Tuesday, August 16, 2011

The lineup

The Republican establishment is in a funk. Pundits label Romney the “establishment” candidate, but he’s only the establishment candidate by default. They wanted Mitch Daniels.

Now the Republican establishment is attempting to arm-twist Chris Christie or Paul Ryan to enter the race. Indeed, the party bosses have been courting those two for moths.

Now doubt Christie would be fun to watch in a debate with Obama. Christie has that bulldogged, in-your-face demeanor. You can just see Obama wilt under pressure.

He’s conservative by blue state standards. And he’s done some good.

But he’s still a northeastern Republican. He’s not conservative by the standards of the GOP generally, much less the base. He’s to the right of New Jersey, but to the left of the GOP platform.

He’d split the party.

Ryan is harder to gauge. He’s best known or only known as a budget guy. What are his social views? Or his foreign policy views?

Ryan has no incentive to step in at this point. Indeed, he has a disincentive.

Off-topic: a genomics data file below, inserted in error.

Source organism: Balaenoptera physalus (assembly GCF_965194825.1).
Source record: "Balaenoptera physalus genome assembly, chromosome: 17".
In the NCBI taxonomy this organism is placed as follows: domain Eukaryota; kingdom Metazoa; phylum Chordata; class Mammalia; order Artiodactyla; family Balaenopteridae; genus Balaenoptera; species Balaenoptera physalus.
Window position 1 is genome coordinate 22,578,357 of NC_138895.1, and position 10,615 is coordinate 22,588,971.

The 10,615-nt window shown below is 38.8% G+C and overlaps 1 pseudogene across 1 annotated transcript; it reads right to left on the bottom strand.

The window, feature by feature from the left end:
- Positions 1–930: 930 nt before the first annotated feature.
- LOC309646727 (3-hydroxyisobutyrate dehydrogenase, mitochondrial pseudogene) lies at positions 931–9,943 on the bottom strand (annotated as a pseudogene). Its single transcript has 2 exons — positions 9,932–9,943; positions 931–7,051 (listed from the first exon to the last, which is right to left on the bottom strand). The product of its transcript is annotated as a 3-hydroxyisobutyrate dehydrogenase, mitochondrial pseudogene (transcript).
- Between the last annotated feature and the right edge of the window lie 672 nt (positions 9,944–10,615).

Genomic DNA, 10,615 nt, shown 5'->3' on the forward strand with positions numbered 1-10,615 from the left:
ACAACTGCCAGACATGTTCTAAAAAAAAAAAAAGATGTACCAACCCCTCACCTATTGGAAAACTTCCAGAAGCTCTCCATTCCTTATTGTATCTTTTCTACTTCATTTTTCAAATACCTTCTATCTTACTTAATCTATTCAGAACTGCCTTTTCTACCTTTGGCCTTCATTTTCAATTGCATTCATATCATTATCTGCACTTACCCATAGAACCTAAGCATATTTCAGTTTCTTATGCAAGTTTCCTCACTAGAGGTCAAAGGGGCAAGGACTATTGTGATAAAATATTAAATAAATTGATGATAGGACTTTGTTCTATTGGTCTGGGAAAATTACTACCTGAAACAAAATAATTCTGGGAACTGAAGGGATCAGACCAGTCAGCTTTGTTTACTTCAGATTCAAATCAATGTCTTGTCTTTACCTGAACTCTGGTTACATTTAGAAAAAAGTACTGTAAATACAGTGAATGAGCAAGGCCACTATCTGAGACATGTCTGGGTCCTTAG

He’s young. He has plenty of time ahead of him to run for president, if that’s his ultimate ambition. He already has the job he wants. A powerful chairmanship suited to his strengths and interests.

Why gamble what he already has for something he doesn’t really need or want at this point in his career?

Moreover, it’s not clear how electable he is. From what I’ve read, the Ryan plan is quite unpopular. I think that’s unfair, but politics is unfair.

There’s another calculation. Obama may be so weak that Republicans can afford the luxury of running a candidate who actually represents their views, rather than a compromise candidate who’s supposedly more electable. 

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